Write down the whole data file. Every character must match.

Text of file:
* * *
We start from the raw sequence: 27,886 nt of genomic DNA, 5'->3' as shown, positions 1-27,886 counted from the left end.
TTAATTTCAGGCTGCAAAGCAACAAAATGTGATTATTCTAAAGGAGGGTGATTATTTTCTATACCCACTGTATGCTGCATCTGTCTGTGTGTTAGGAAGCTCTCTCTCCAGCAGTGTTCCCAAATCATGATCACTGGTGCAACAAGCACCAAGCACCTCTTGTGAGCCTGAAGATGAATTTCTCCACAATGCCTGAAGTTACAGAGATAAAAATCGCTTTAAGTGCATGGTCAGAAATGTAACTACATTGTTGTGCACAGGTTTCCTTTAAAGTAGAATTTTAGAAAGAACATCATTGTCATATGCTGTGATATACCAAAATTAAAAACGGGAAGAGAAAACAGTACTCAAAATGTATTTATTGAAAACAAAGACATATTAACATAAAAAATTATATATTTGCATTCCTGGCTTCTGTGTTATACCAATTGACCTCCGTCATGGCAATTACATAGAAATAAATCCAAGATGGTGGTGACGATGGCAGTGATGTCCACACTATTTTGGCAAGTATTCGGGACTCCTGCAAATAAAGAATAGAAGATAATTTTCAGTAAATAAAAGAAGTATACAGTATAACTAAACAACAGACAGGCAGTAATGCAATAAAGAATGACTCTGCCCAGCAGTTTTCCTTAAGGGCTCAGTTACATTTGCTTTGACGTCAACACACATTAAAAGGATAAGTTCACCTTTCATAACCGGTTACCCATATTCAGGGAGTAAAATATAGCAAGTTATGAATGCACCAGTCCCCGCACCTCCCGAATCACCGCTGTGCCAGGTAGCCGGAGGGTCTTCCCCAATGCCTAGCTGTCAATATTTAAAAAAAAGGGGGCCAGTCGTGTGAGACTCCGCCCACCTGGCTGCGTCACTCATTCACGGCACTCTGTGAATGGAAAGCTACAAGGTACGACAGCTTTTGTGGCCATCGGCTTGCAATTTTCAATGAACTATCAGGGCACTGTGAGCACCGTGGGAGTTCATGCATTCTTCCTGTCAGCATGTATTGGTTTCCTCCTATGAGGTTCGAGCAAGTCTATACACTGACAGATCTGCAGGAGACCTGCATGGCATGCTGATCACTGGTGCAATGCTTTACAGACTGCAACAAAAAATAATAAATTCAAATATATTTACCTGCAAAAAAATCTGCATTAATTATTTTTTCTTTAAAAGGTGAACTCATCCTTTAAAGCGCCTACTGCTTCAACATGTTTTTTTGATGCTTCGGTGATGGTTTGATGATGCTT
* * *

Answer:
We start from the raw sequence: 27,886 nt of genomic DNA, 5'->3' as shown, positions 1-27,886 counted from the left end.
TTAATTTCAGGCTGCAAAGCAACAAAATGTGATTATTCTAAAGGAGGGTGATTATTTTCTATACCCACTGTATGCTGCATCTGTCTGTGTGTTAGGAAGCTCTCTCTCCAGCAGTGTTCCCAAATCATGATCACTGGTGCAACAAGCACCAAGCACCTCTTGTGAGCCTGAAGATGAATTTCTCCACAATGCCTGAAGTTACAGAGATAAAAATCGCTTTAAGTGCATGGTCAGAAATGTAACTACATTGTTGTGCACAGGTTTCCTTTAAAGTAGAATTTTAGAAAGAACATCATTGTCATATGCTGTGATATACCAAAATTAAAAACGGGAAGAGAAAACAGTACTCAAAATGTATTTATTGAAAACAAAGACATATTAACATAAAAAATTATATATTTGCATTCCTGGCTTCTGTGTTATACCAATTGACCTCCGTCATGGCAATTACATAGAAATAAATCCAAGATGGTGGTGACGATGGCAGTGATGTCCACACTATTTTGGCAAGTATTCGGGACTCCTGCAAATAAAGAATAGAAGATAATTTTCAGTAAATAAAAGAAGTATACAGTATAACTAAACAACAGACAGGCAGTAATGCAATAAAGAATGACTCTGCCCAGCAGTTTTCCTTAAGGGCTCAGTTACATTTGCTTTGACGTCAACACACATTAAAAGGATAAGTTCACCTTTCATAACCGGTTACCCATATTCAGGGAGTAAAATATAGCAAGTTATGAATGCACCAGTCCCCGCACCTCCCGAATCACCGCTGTGCCAGGTAGCCGGAGGGTCTTCCCCAATGCCTAGCTGTCAATATTTAAAAAAAAGGGGGCCAGTCGTGTGAGACTCCGCCCACCTGGCTGCGTCACTCATTCACGGCACTCTGTGAATGGAAAGCTACAAGGTACGACAGCTTTTGTGGCCATCGGCTTGCAATTTTCAATGAACTATCAGGGCACTGTGAGCACCGTGGGAGTTCATGCATTCTTCCTGTCAGCATGTATTGGTTTCCTCCTATGAGGTTCGAGCAAGTCTATACACTGACAGATCTGCAGGAGACCTGCATGGCATGCTGATCACTGGTGCAATGCTTTACAGACTGCAACAAAAAATAATAAATTCAAATATATTTACCTGCAAAAAAATCTGCATTAATTATTTTTTCTTTAAAAGGTGAACTCATCCTTTAAAGCGCCTACTGCTTCAACATGTTTTTTTGATGCTTCGGTGATGGTTTGATGATGCTT